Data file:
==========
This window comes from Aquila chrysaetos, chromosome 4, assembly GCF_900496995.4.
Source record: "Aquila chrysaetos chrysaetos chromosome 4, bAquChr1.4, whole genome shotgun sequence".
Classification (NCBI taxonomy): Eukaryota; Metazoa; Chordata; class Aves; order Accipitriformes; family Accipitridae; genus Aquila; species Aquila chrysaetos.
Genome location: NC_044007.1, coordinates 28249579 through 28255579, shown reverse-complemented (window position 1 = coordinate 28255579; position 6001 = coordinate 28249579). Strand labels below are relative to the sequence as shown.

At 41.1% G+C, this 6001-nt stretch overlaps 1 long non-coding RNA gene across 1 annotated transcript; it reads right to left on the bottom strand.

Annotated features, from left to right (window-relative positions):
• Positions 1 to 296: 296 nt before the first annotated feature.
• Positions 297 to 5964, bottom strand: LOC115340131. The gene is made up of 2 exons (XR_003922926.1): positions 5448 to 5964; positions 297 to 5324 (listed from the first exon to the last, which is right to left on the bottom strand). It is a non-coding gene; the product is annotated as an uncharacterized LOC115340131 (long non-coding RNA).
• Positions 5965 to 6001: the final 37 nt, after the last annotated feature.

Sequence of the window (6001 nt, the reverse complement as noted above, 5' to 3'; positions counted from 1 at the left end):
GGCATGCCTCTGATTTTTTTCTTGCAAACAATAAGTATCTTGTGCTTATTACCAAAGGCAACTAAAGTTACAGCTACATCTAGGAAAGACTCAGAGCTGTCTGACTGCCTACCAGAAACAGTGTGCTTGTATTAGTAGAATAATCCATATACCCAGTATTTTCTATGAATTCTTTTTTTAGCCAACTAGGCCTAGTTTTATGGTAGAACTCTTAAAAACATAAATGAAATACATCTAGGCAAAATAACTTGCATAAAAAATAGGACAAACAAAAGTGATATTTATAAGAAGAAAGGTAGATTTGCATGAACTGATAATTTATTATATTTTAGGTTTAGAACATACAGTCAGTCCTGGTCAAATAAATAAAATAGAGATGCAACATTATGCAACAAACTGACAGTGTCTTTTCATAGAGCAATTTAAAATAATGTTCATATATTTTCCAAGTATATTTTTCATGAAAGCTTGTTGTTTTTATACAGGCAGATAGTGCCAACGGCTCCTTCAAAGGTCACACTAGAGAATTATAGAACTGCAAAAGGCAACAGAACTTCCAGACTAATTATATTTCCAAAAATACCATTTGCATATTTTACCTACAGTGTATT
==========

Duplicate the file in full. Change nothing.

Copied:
This window comes from Aquila chrysaetos, chromosome 4, assembly GCF_900496995.4.
Source record: "Aquila chrysaetos chrysaetos chromosome 4, bAquChr1.4, whole genome shotgun sequence".
Classification (NCBI taxonomy): Eukaryota; Metazoa; Chordata; class Aves; order Accipitriformes; family Accipitridae; genus Aquila; species Aquila chrysaetos.
Genome location: NC_044007.1, coordinates 28249579 through 28255579, shown reverse-complemented (window position 1 = coordinate 28255579; position 6001 = coordinate 28249579). Strand labels below are relative to the sequence as shown.

At 41.1% G+C, this 6001-nt stretch overlaps 1 long non-coding RNA gene across 1 annotated transcript; it reads right to left on the bottom strand.

Annotated features, from left to right (window-relative positions):
• Positions 1 to 296: 296 nt before the first annotated feature.
• Positions 297 to 5964, bottom strand: LOC115340131. The gene is made up of 2 exons (XR_003922926.1): positions 5448 to 5964; positions 297 to 5324 (listed from the first exon to the last, which is right to left on the bottom strand). It is a non-coding gene; the product is annotated as an uncharacterized LOC115340131 (long non-coding RNA).
• Positions 5965 to 6001: the final 37 nt, after the last annotated feature.

Sequence of the window (6001 nt, the reverse complement as noted above, 5' to 3'; positions counted from 1 at the left end):
GGCATGCCTCTGATTTTTTTCTTGCAAACAATAAGTATCTTGTGCTTATTACCAAAGGCAACTAAAGTTACAGCTACATCTAGGAAAGACTCAGAGCTGTCTGACTGCCTACCAGAAACAGTGTGCTTGTATTAGTAGAATAATCCATATACCCAGTATTTTCTATGAATTCTTTTTTTAGCCAACTAGGCCTAGTTTTATGGTAGAACTCTTAAAAACATAAATGAAATACATCTAGGCAAAATAACTTGCATAAAAAATAGGACAAACAAAAGTGATATTTATAAGAAGAAAGGTAGATTTGCATGAACTGATAATTTATTATATTTTAGGTTTAGAACATACAGTCAGTCCTGGTCAAATAAATAAAATAGAGATGCAACATTATGCAACAAACTGACAGTGTCTTTTCATAGAGCAATTTAAAATAATGTTCATATATTTTCCAAGTATATTTTTCATGAAAGCTTGTTGTTTTTATACAGGCAGATAGTGCCAACGGCTCCTTCAAAGGTCACACTAGAGAATTATAGAACTGCAAAAGGCAACAGAACTTCCAGACTAATTATATTTCCAAAAATACCATTTGCATATTTTACCTACAGTGTATT